A SURVEY OF PESTICIDE USE AND APPLICATION PATTERNS AMONG FARMERS: A CASE STUDY FROM SELECTED HORTICULTURAL FARMS IN RIFT VALLEY AND CENTRAL PROVINCES, KENYA

  • A. B. Nyende Institute of Biotechnology Research, Jomo Kenyatta university of Agriculture and Technology, Nairobi, Kenya
  • J. Ochora Institute of Biotechnology Research, Jomo Kenyatta university of Agriculture and Technology, Nairobi, Kenya
  • G. Magoma, Institute of Biotechnology Research, Jomo Kenyatta university of Agriculture and Technology, Nairobi, Kenya
  • W. O. Nyakundi, Institute of Biotechnology Research, Jomo Kenyatta university of Agriculture and Technology, Nairobi, Kenya
Keywords: Pesticides, horticultural farms and pesticide application

Abstract

About 25-35% loss in agricultural produce is caused by pests and diseases which can be controlled by use of
pesticides. These pesticides kill or deter the destructive activity of the target organism and they posses’ inherent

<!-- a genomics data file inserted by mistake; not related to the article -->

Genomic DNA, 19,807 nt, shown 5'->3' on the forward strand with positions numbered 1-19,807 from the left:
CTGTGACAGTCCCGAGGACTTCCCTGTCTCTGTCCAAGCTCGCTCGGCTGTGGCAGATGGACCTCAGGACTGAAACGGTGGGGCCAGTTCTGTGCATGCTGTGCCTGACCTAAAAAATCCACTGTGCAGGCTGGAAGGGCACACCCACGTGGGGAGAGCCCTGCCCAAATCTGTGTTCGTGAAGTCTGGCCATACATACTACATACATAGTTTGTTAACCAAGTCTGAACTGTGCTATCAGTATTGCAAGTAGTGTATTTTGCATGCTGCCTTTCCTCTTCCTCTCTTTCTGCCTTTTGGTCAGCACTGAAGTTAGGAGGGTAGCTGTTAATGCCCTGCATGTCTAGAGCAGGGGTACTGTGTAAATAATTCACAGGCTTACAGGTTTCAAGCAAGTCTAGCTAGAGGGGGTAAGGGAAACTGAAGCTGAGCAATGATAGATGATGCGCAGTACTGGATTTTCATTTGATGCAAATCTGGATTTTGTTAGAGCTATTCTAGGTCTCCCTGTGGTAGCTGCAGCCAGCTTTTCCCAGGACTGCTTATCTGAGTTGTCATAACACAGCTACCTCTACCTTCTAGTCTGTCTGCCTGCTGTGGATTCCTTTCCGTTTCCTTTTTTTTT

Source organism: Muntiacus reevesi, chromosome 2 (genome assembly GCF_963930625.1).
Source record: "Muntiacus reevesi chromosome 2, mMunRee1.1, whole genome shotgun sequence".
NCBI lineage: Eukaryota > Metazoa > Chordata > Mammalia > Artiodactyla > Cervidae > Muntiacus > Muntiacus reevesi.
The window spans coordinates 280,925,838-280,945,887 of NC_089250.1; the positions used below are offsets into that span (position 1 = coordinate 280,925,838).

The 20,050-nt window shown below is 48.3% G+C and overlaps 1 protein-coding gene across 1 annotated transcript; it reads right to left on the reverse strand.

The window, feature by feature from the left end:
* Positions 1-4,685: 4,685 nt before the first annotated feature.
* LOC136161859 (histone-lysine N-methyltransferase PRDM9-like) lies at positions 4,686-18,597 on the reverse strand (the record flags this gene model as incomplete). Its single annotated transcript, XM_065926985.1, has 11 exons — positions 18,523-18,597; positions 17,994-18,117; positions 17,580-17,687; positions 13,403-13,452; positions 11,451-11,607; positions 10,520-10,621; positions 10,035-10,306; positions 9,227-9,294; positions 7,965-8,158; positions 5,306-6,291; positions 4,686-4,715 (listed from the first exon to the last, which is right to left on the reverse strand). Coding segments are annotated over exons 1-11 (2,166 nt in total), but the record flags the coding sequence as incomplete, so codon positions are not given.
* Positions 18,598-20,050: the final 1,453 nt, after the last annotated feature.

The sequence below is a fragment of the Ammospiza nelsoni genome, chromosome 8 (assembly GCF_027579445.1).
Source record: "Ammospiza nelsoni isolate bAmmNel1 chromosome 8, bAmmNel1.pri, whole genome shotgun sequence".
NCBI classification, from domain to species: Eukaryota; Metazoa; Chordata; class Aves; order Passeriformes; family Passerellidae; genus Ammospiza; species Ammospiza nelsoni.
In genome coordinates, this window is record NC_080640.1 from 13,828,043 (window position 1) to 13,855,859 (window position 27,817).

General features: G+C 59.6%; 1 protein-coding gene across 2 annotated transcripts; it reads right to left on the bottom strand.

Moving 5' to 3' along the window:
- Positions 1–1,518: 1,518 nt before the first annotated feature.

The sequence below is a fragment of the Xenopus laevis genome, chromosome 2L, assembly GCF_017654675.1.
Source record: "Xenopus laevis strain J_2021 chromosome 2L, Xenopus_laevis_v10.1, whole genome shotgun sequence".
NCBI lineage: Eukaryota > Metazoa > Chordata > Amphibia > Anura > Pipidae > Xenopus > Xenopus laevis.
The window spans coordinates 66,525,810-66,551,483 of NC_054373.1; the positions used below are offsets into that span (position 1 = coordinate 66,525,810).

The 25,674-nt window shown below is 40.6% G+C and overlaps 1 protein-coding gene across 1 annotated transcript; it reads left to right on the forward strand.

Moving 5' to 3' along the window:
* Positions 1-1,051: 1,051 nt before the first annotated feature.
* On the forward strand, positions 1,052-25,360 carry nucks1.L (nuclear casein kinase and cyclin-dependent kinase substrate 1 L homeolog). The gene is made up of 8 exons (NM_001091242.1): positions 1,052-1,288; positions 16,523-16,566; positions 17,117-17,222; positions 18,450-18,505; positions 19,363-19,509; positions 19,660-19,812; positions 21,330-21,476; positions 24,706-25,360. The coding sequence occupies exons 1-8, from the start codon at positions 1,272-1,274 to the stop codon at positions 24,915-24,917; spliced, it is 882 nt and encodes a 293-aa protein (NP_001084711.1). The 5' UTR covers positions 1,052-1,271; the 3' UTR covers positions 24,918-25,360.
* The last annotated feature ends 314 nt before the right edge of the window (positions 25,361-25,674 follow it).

toxicities that endanger the health of the farmers, consumers and the environment. This leads to a need to study
or assess pesticide usage patterns and applications on horticultural farms. To this effect a survey was carried out in
Rift Valley and Central provinces of Kenya between October 2009 and January 2010 on horticultural farms
producing either kales, french beans, cabbage, eryngium, morbydick and arabicum. Results indicated that
pesticides are readily available and widely used in farms and the main herbicides in use were identified as linurex
50 wp and diurex 80wp while insecticides included diazol 60EC and methomex 90S, fungicides included folicur EW
and dithane M45. Sixty (60%); of the respondents were Male and 40% female between the age of 20-60 years with
an average age of 45 and a standard deviation of 13.3 years. Eighty (80%) of the respondents agreed to use hats,
gloves for protection but they were not in good condition thus exposing them to pesticides. The pesticides affected
the environment by citing death of fish in nearby rivers. The most frequently mentioned source of information on
clinical usage was from commercial media (37.6%), government agricultural extension officers (26.4%), village
leaders (25%) and finally the opinions of other community leaders. Educational interventions are essential for
promoting safety during all phases of pesticide handling. Public policies should be developed to encourage farmers
to change their pest management methods from chemical based to methods that are healthier and more
environmentally friendly.

Published
2019-05-16